The frontier. (O'Neill City, Holt County, Neb.) 1880-1965, July 10, 1941, Page EIGHT, Image 8

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    ‘ FOR SALE
RED TOP Ale sold only at Stanley's
in O'Neill. 9-4
Earl Wrede, O’Neill. 45-26p
USED McDRG tractor aad horse
binders. Used McDRG tractor
mowers and Farmal! cultivators.
These machines are overhauled
and ready to go.—F. M. Keating
and Sons, Atkinson. 7.3
ONLY $525 for rebuilt complete
regular Farmall mowing outfit
Long terms.—Norris W. Coats.
1 H C dealer, Stuart. 9-1
bottle sold only at Stanleys in
O’Neill 9-4
ONE ICE box, one dinning room
set, one studio couch, kitchen cab
inet. Mrs, R. R. Smith, Sr. tf
Dr. Fisher, Dentist. 3-tf
COMBINING, $1.50 per Acre.—
Paul Zakrzewski, Opportunity. 9
Phone, Office 28
O’Neill :: Nebraska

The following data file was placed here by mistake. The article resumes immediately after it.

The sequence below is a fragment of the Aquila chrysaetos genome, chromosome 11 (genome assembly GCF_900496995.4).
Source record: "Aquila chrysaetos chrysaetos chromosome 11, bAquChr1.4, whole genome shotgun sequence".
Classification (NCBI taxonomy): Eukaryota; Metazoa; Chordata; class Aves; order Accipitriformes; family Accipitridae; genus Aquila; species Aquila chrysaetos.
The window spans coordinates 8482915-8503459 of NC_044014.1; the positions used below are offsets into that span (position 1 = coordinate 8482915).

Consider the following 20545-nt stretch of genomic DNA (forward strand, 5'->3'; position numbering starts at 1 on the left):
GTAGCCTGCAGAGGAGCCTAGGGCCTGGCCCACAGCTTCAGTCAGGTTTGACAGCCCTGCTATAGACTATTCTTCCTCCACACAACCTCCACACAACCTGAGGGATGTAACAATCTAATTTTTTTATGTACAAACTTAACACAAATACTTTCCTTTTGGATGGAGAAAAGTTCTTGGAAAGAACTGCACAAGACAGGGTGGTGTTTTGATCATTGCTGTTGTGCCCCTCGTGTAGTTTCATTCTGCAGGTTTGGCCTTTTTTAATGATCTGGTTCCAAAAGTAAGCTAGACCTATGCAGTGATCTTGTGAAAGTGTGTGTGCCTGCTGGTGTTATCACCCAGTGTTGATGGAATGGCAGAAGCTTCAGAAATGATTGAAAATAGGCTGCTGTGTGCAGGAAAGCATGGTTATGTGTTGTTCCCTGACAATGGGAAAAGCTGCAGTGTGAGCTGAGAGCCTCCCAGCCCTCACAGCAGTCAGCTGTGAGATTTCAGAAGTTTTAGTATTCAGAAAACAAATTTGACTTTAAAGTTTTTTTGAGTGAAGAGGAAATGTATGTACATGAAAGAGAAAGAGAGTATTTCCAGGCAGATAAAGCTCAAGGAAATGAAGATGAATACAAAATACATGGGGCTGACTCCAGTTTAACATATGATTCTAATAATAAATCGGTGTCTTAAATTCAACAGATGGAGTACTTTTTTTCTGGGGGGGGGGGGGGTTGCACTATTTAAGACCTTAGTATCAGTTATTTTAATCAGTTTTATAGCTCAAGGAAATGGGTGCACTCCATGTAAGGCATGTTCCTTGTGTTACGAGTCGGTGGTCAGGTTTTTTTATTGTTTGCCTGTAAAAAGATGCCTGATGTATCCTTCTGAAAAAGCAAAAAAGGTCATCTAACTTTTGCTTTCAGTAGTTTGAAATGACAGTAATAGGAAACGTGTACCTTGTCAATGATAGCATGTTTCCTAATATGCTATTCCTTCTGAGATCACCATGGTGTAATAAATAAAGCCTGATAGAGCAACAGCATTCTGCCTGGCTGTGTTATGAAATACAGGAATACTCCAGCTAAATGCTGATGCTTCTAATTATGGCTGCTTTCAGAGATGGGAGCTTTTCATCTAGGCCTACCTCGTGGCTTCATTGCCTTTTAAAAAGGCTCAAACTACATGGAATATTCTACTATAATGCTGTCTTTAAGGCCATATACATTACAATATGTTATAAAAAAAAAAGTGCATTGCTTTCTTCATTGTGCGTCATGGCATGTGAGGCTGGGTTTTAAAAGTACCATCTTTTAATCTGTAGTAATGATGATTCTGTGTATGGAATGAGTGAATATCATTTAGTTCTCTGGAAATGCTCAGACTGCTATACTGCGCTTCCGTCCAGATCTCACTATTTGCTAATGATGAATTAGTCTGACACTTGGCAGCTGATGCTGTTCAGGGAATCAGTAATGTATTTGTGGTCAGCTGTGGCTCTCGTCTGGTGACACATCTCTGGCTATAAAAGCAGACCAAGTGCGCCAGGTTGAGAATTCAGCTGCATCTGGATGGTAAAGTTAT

OBce Phone 77
Complete X-Ray Equipment
Glasses Correctly Fitted
Residence i Dr. Brown, 211
Phones I Dr. French, 242
O’Neill Abstract Co.
C. F. & Mabel McKenna j
Real Estate - Insurance]
I Insurance of All Kinds
■ O’Neill, Nebraska
(First Publication July 3, 1941
Thomas Nolan, Attorney
Estate No. 2K57
In the County Court of Holt
County, Nebraska, June 27, 1941.
In the matter of the Estate of
Agnes It. Donohoe, Deceased.
CREDITORS of said estate are
hereby notified that the time limit
ed for presenting claims against
said estate is October 24, 1941, and
for the payment of debt is June 27,
1942, and that on July 24. 1911, and
on October 25, 1941, at 10 o’clock
A. M., each day I will be at the
County Court Room in said County
to receive, examine, hear, allow,
or adjust all claims and objections